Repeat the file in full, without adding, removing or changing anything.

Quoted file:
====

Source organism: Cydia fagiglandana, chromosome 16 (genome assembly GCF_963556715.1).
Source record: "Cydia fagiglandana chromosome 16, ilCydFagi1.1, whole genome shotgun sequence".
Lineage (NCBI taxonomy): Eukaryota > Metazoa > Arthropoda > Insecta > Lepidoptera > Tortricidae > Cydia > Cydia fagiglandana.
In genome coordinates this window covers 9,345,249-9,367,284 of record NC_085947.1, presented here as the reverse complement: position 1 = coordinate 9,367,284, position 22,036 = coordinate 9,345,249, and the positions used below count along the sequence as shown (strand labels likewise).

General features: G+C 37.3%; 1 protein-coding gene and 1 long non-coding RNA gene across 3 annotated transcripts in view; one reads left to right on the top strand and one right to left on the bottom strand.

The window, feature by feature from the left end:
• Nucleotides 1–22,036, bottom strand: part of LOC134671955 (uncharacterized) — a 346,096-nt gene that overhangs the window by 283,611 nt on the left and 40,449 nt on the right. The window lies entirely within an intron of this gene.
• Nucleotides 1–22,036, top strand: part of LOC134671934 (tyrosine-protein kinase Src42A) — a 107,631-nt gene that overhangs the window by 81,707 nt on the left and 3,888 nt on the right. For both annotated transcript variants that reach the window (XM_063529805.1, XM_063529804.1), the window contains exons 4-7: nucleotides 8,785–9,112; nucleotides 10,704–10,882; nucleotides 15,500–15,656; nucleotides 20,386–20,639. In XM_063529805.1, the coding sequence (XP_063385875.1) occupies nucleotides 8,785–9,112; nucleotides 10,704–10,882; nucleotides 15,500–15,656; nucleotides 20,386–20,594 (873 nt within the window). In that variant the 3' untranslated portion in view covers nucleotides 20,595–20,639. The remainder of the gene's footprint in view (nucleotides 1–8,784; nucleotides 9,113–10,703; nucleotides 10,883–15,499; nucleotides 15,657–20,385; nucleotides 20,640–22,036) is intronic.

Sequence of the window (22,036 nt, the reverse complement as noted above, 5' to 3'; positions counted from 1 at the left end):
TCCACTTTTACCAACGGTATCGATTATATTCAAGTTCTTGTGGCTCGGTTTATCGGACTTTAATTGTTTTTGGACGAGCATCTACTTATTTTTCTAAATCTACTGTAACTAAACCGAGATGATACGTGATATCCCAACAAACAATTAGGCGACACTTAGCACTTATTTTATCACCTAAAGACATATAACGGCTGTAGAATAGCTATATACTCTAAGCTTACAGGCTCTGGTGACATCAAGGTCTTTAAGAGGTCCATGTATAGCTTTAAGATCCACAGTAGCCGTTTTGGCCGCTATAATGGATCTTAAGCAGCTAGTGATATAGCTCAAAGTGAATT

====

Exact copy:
Source organism: Cydia fagiglandana, chromosome 16 (genome assembly GCF_963556715.1).
Source record: "Cydia fagiglandana chromosome 16, ilCydFagi1.1, whole genome shotgun sequence".
Lineage (NCBI taxonomy): Eukaryota > Metazoa > Arthropoda > Insecta > Lepidoptera > Tortricidae > Cydia > Cydia fagiglandana.
In genome coordinates this window covers 9,345,249-9,367,284 of record NC_085947.1, presented here as the reverse complement: position 1 = coordinate 9,367,284, position 22,036 = coordinate 9,345,249, and the positions used below count along the sequence as shown (strand labels likewise).

General features: G+C 37.3%; 1 protein-coding gene and 1 long non-coding RNA gene across 3 annotated transcripts in view; one reads left to right on the top strand and one right to left on the bottom strand.

The window, feature by feature from the left end:
• Nucleotides 1–22,036, bottom strand: part of LOC134671955 (uncharacterized) — a 346,096-nt gene that overhangs the window by 283,611 nt on the left and 40,449 nt on the right. The window lies entirely within an intron of this gene.
• Nucleotides 1–22,036, top strand: part of LOC134671934 (tyrosine-protein kinase Src42A) — a 107,631-nt gene that overhangs the window by 81,707 nt on the left and 3,888 nt on the right. For both annotated transcript variants that reach the window (XM_063529805.1, XM_063529804.1), the window contains exons 4-7: nucleotides 8,785–9,112; nucleotides 10,704–10,882; nucleotides 15,500–15,656; nucleotides 20,386–20,639. In XM_063529805.1, the coding sequence (XP_063385875.1) occupies nucleotides 8,785–9,112; nucleotides 10,704–10,882; nucleotides 15,500–15,656; nucleotides 20,386–20,594 (873 nt within the window). In that variant the 3' untranslated portion in view covers nucleotides 20,595–20,639. The remainder of the gene's footprint in view (nucleotides 1–8,784; nucleotides 9,113–10,703; nucleotides 10,883–15,499; nucleotides 15,657–20,385; nucleotides 20,640–22,036) is intronic.

Sequence of the window (22,036 nt, the reverse complement as noted above, 5' to 3'; positions counted from 1 at the left end):
TCCACTTTTACCAACGGTATCGATTATATTCAAGTTCTTGTGGCTCGGTTTATCGGACTTTAATTGTTTTTGGACGAGCATCTACTTATTTTTCTAAATCTACTGTAACTAAACCGAGATGATACGTGATATCCCAACAAACAATTAGGCGACACTTAGCACTTATTTTATCACCTAAAGACATATAACGGCTGTAGAATAGCTATATACTCTAAGCTTACAGGCTCTGGTGACATCAAGGTCTTTAAGAGGTCCATGTATAGCTTTAAGATCCACAGTAGCCGTTTTGGCCGCTATAATGGATCTTAAGCAGCTAGTGATATAGCTCAAAGTGAATT